Donald Trump’s Presidency ‘In Grave Peril’ As Chances Of Impeachment Increase, Allan Lichtman Says

U.S. President Donald Trump answers questions from the press while departing the White House November 29, 2018 in Washington, DC. Trump answered numerous questions regarding his former attorney Michael Cohen's recent court appearance and testimony before departing for the G-20 summit in Buenos Aires.
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Allan Lichtman, the American University professor and political historian who successfully predicted Donald Trump’s victory in the 2016 presidential election well in advance, has also been known for his past forecasts hinting at the president’s imminent impeachment. While this has yet to take place, Lichtman spoke to two publications earlier in the week and offered his latest thoughts on the matter, this time hinting that the findings from special counsel Robert Mueller’s investigation could lead to Trump’s impeachment at some point next year.

In his interview with Deutsche Welle, Lichtman did not provide any specifics on when in 2019 he expects Trump to be impeached but nonetheless stressed that it could “more likely than not” take place next year, as the president prepares to deal with a Democrat-controlled House of Representatives starting next week. While leading Democrat lawmakers have mostly avoided talk of impeachment, Lichtman opined that they might face pressure from Trump’s detractors and be forced to pursue the process if the special counsel probe “comes up with some devastating findings.”

“I think [Trump] is in grave peril from the Mueller probe,” he emphasized.

Going forward, Lichtman said he expects Mueller to uncover some “very serious” information that could associate Trump and his campaign team with Russian officials and ultimately prove that there was collusion between both parties to influence the results of the 2016 election. He added, however, that he finds it unusual that Mueller’s investigation is now on its 19th month, but has yet to reveal such potentially incriminating findings.

Lichtman made similar observations and predictions in a separate interview with U.K. tabloid Daily Star Online, telling the publication that he had expected Mueller to come up with something substantial sooner, but forecasting that his probe could lead to Trump’s impeachment in early 2019.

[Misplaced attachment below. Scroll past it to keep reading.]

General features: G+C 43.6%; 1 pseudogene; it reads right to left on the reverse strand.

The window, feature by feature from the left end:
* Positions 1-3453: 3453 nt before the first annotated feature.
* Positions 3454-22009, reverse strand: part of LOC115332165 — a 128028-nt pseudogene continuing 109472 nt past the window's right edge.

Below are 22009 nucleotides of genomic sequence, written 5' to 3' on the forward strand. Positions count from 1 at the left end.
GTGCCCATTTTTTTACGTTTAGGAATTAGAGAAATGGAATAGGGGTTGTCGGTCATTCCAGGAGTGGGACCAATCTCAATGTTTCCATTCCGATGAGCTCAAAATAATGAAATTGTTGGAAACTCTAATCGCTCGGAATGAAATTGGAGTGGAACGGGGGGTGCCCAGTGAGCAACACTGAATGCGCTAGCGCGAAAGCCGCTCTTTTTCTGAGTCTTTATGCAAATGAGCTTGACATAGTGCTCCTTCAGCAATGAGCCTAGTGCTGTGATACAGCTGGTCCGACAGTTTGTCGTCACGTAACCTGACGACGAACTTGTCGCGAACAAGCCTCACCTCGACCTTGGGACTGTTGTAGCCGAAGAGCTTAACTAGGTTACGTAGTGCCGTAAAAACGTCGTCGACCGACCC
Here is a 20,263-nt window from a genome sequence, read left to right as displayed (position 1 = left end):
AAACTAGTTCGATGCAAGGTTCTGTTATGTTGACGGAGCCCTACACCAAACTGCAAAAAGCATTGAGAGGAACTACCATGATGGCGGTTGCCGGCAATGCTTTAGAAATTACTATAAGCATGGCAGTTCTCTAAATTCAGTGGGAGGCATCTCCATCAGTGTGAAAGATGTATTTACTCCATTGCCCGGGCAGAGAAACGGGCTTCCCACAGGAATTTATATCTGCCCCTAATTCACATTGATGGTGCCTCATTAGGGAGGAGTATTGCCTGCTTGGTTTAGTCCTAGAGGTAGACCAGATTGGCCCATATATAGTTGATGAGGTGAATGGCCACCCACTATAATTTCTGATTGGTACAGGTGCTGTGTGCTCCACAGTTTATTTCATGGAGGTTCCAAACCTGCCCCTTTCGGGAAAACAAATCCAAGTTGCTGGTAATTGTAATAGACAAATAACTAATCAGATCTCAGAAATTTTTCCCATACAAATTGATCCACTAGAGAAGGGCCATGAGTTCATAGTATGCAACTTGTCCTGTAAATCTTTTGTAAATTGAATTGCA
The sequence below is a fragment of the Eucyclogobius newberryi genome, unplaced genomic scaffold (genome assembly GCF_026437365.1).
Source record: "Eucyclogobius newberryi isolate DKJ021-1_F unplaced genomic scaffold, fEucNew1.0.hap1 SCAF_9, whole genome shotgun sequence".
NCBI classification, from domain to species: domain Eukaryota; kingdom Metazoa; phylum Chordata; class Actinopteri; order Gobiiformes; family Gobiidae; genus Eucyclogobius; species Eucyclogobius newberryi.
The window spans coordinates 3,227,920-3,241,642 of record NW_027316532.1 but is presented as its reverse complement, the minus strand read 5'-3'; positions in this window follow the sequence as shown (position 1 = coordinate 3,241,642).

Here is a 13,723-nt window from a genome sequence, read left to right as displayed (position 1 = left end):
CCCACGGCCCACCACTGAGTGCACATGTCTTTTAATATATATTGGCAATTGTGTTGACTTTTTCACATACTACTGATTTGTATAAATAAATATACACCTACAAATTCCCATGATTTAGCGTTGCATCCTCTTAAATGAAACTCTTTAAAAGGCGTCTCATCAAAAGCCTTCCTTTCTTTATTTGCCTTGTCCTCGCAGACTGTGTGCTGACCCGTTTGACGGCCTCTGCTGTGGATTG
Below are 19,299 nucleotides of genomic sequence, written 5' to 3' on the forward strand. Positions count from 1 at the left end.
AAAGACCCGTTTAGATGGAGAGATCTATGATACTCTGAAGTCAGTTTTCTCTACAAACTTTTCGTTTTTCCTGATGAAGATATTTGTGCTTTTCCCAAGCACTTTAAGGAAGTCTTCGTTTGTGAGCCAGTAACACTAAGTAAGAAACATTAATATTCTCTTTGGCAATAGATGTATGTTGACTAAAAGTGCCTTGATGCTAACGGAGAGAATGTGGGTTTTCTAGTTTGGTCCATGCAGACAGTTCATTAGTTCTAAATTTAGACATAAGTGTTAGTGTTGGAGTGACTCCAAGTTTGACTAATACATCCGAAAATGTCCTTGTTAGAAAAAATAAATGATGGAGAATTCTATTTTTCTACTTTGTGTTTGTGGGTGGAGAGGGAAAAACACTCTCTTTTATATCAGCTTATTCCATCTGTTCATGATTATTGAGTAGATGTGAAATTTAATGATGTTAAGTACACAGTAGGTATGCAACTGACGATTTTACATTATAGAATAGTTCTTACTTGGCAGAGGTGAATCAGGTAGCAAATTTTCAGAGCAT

“If the special counsel’s findings are shocking enough the Democratic base will demand an impeachment investigation,” Lichtman told Daily Star Online.

“The Democrats shouldn’t shy away from that. It is their constitutional duty, [and] that is why the founders put it in the constitution so we can have a legal, orderly, and peaceful means to deal with a rogue president.”

In addition, Lichtman also posited that unlike his predecessors, Donald Trump hasn’t “grown” into his role as U.S. president as he nears his second year in office. He believes that Trump has taken the opposite path by being more “outlandish” with his statements and focusing mainly on the continued “adulation” he gets from his supporters.

Keeping in mind that impeachment does not automatically lead to a president getting ousted, Lichtman said in his interview with Deutsche Welle that there is an “increasing likelihood” that Trump will also be removed from office. Although the Republican Party still controls the Senate by a 51-49 majority, Lichtman said he believes that it might not be too unrealistic to expect a two-thirds majority vote from the Senate in order to oust Trump as president, assuming the House votes for his impeachment first.

“[Republican lawmakers] don’t have any personal loyalty to Trump. They are worried about antagonizing his base and losing Republican primaries. But if they think he is going to be a political liability, they may be willing to abandon him.”

Although Lichtman concluded his Deutsche Welle interview by again stressing that it’s “unlikely” Trump will remain in office as president until the end of his term, he clarified that Vice President Mike Pence is still the most likely person to take over the presidency if Trump gets ousted, given how most House Republicans seem to favor him over Trump.